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The report also mentioned that OmniBallot represented a high risk for carrying out tasks such as electronic ballot returning and counting. That in turn could harm election security and may allow cybercriminals to modify the results of the election without leaving a trace.

AppOmni which is a CSPM (Cloud Security Posture Management) for SaaS based in San Francisco recently said that discussions regarding online voting and its demerits had been going on for many years and the pandemic had little to do with the increased concern of its security and accuracy.

The CEO of the company, Brendan O’Connor, recently explained that the pandemic moved the age-old discussion of whether extra security is a nice-to-have feature or a must-have feature.

He also said we could all learn something from companies supporting virtual and remote workforces as a way to keep productivity levels up during the pandemic.

According to O’Connor, it was becoming harder for companies to have control over the network or the location of its workers and where they could access their company information. Companies can’t even ensure control over the device one of its employees uses to interact with the company network.

a cybersecurity expert using a computer

With that said, O’Connor added that a lot of the security solutions made for mobile devices, personal computers and laptops that various companies have adopted today to manage a remote workforce can be applied to various new and online U.S. electoral voting systems.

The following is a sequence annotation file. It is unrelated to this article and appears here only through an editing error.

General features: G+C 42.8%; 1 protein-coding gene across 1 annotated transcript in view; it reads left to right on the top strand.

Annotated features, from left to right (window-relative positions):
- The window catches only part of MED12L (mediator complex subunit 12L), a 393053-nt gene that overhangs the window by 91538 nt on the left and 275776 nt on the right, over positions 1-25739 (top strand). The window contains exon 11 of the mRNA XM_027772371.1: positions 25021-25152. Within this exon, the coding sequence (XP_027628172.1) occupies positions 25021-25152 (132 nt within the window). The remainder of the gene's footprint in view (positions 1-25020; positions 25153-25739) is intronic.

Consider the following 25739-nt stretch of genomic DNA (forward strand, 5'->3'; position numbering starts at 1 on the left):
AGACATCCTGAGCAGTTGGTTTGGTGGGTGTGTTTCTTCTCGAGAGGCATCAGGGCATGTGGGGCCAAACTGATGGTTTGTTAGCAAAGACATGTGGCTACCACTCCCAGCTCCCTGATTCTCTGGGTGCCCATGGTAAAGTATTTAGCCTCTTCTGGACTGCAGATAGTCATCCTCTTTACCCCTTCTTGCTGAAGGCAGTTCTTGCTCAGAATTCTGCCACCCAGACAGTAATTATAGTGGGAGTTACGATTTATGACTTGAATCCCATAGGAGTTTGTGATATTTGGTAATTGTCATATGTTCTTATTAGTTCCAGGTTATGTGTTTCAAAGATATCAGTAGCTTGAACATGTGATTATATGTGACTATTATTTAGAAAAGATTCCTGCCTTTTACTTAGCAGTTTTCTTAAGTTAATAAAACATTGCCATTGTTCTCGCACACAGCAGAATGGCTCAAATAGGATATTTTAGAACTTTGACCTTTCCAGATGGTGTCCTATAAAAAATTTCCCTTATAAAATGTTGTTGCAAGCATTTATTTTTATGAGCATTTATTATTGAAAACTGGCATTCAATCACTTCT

Before going ahead though, O’Connor warned that any new voting solution should first take advantage of all the best available analytical and cybersecurity tools. Moreover, enterprises needed to employ such tools in the correct manner with the right configurations and then set up additional sub-systems to maintain a secure state.

Interestingly, he also said that looking at the current trends, it was clear that a huge portion of security problems with cloud services that support online voting solutions happened because of user errors.


Even the best of systems are prone to unnecessary data exposure and leakage if the correct settings and configuration options aren’t put into practice. This is where the real problem lies.